We spent the beginning of this week installing the exhibition: BPMA Education & Events Officer Laura Dixon aligns the images correctly along the wall. Hours of measuring and using spirit levels have paid off as the exhibition begins to take shape!

Throughout Friday evening the exhibition will be available to preview. Artist and writer Guy Atkins will give a talk on The Forgotten Art of Writing Postcards. Guy will be asking if you are tired of texting, or bored of Facebook? Or if you want to make your life a bit less virtual? We promise after Guy’s talk you’ll never look at a postcard again in the same way. The postcard and stamp are free… but Guy will be writing your message. What will you make him write? And to whom will you send your card?

Also available on the night will be a ‘ludicrously brilliant photo booth’, supplied by The Mighty Booth. This bespoke photo booth fits up to nine people at a time, and with a pile of postal uniforms available to try on to create fantastic photo opportunities – the photos can be as imaginative as you would like!
We will also be screening Night Mail throughout the evening – with its iconic soundtrack from Benjamin Britten running to the mesmerising poem of W.H. Auden. – Surely a night to remember!

Great Yarmouth – Fish Wharf Post Office, Nov 1936 (Post 118/598)

Join us again on Saturday, 19 May 2012, for a fantastic family day full of fun hands on activities with Artist Lorna Giézot : story hand printing, interpreting difficult and dangerous deliveries, and creating your own image using the power of the sun.  Come along and create your own on Saturday in the beautiful garden space of The Lumen. If it’s raining we will be doing just as much but under cover instead!

Preview to the Family Fun Day: how to make ‘solar-powered images’ – leave in the sun and soak in cold water…

The iconic images from The Post Office in Pictures exhibition are available from our online Print-on-Demand service. Many of the black/white photographs also feature on our beautiful greetings cards and postcards. Buy them from our online shop, at the exhibition venue or at our Search Room.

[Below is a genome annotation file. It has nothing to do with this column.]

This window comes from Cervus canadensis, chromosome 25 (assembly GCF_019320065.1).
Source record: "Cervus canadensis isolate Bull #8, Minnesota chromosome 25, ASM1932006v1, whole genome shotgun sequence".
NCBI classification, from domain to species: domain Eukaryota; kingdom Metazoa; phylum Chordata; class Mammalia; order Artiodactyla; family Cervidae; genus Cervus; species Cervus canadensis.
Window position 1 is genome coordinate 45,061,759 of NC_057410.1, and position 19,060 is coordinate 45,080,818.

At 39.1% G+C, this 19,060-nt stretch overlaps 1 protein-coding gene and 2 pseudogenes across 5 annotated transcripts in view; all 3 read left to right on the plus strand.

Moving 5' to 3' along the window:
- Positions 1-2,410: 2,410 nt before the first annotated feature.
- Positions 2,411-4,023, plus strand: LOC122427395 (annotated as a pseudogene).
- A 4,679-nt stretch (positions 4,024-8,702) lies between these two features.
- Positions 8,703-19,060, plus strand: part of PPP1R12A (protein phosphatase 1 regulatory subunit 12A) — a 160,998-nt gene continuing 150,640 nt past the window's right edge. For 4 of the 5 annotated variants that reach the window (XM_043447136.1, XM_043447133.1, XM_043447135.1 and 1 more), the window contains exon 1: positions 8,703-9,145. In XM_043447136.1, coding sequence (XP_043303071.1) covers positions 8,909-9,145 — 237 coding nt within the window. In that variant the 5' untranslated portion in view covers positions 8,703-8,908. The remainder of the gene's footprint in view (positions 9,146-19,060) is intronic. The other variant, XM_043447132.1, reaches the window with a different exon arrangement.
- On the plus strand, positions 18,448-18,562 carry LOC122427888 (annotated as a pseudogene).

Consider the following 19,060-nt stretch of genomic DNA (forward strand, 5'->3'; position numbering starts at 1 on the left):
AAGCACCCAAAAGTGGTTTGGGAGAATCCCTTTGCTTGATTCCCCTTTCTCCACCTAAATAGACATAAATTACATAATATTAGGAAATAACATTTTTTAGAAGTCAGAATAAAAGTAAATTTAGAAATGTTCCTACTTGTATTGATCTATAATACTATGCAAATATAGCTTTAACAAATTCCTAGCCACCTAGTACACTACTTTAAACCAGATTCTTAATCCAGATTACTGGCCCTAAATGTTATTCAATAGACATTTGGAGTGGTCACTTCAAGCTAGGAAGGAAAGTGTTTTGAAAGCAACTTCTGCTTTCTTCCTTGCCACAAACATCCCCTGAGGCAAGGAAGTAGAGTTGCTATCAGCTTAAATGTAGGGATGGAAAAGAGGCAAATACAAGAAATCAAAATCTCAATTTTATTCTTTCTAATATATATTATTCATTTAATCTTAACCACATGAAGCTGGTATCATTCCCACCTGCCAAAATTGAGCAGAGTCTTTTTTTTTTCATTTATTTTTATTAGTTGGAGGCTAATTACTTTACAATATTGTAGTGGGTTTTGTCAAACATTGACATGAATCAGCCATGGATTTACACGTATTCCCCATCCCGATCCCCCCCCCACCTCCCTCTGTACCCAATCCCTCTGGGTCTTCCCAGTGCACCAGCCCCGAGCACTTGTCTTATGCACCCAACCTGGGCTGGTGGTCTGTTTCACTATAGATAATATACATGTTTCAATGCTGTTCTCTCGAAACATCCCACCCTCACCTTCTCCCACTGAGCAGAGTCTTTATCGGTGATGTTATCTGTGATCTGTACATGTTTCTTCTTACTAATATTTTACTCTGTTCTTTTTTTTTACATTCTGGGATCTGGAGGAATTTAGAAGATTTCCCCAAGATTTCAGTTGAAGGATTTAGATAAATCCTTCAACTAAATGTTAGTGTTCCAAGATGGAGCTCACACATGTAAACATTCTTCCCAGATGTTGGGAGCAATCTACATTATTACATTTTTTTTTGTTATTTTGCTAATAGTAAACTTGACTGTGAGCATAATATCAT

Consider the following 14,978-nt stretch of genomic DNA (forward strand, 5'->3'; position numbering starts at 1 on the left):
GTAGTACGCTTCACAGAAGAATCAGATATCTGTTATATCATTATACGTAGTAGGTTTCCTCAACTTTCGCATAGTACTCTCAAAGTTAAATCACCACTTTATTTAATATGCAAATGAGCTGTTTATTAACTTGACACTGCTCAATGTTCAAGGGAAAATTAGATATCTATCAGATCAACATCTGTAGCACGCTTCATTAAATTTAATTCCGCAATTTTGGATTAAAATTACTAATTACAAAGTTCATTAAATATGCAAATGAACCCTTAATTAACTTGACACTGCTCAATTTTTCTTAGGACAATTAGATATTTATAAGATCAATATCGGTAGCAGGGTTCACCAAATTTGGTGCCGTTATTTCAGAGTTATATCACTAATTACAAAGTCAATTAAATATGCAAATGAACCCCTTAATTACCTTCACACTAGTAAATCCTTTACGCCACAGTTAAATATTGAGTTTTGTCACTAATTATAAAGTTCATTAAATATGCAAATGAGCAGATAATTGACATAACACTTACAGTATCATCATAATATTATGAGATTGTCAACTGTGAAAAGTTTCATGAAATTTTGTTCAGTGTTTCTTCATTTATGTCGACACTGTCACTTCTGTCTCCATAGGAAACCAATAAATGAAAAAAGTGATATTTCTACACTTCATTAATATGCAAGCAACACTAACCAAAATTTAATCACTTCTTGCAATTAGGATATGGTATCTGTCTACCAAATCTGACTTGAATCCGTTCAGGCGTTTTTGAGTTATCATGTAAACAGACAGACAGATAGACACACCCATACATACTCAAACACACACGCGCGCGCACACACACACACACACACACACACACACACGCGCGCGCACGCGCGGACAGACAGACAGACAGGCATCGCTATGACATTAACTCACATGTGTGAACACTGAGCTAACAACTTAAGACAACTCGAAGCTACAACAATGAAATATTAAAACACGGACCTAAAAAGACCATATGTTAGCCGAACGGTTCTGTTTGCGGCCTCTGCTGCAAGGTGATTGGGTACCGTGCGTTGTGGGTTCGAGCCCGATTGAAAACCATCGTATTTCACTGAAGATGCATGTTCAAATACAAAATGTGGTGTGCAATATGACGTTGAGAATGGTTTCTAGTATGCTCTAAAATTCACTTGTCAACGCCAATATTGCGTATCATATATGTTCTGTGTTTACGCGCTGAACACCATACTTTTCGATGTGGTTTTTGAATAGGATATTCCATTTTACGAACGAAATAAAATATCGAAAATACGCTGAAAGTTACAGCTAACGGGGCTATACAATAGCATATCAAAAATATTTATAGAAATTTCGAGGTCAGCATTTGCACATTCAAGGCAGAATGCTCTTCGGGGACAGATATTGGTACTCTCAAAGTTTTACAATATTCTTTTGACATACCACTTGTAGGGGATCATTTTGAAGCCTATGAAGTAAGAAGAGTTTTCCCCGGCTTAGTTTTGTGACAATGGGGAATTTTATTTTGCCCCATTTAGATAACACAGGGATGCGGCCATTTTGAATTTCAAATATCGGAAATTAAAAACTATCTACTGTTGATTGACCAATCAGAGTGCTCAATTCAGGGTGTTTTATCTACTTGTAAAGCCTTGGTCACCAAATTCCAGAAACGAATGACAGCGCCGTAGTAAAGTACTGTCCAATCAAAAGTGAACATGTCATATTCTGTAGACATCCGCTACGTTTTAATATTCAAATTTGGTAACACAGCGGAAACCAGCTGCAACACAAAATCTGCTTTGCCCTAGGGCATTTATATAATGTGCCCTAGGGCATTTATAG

Archive Stock Take 2012

This week begins our two week Archive Stock Take 2012. This annual spring-clean is a chance to carry out tasks that we wouldn’t otherwise have the time or space for. This is something many archives carry out and is a great way of making sure everything is where it is supposed to be!

The BPMA Search Room is closed since 14 May until 25 May 2012 during our annual stock take

This year our focus is very much on the  BPMA’s planned move to Calthorpe House.  As you can imagine there is a lot of work that needs to be done before an archive is moved, the work we do in this Stock Take will help us get there.

In the Archive Repository: Loose registered files in the process of being boxed up.

To this end, many of this year’s stock take tasks are geared towards these aims. For example we’ll be removing duplicate material from the collections where this exists, we’re boxing loose files so that they are well protected for moving, we’ll be sending records to the BT Archives, we’re carrying out an audit of specific parts of our collections and we’re doing a spot of office filing.

Confidential waste in the search room ready to be taken away.

All these tasks and more will be taking place over this week and next and we’ll be keeping you up to date here through a series of blog entries, a few members of the team will details of their specific tasks and how they’re getting on.

Adam Hillhouse , Archivist

Great British Fashion Stamps

Today Royal Mail is showcasing Britain’s world famous fashion designers and their iconic designs on ten new stamps. Great British Fashion, issued today, brings together some of the very best of post-war fashion, featuring the innovative fashion houses which have put Britain in the top rank of world fashion design.

The ten new Great British Fashion stamps issued today, 15 May 2012.

Each stamp features a prime example of each selected designer’s work, including Tommy Nutter’s suit for Beatle Ringo Starr and Vivienne Westwood’s 1993 Harlequin dress, famously modeled by Naomi Campbell.

The idea for the issue came from the British Design Classics stamps of 2009, which featured the stylish chic of Mary Quant’s daring mini skirt. This proved to be one of the most popular of the ten stamps featured in the issue, prompting the decision to dedicate an entire issue to our world-class designers.

Since 1945, British fashion has grown to become a major national industry. Today it employs about a million people and contributes directly some £21 billion to the UK economy.

The stamps and stamp products are available at all Post Office branches, online at www.royalmail.com/fashion and from Royal Mail Tallents House (tel. 08457 641 641), 21 South Gyle Crescent, Edinburgh, EH12 9PB.
Visit the Stamps & Philately pages on our website and find out more about caring for your philatelic collection.

Diamond Jubilee Exhibition opens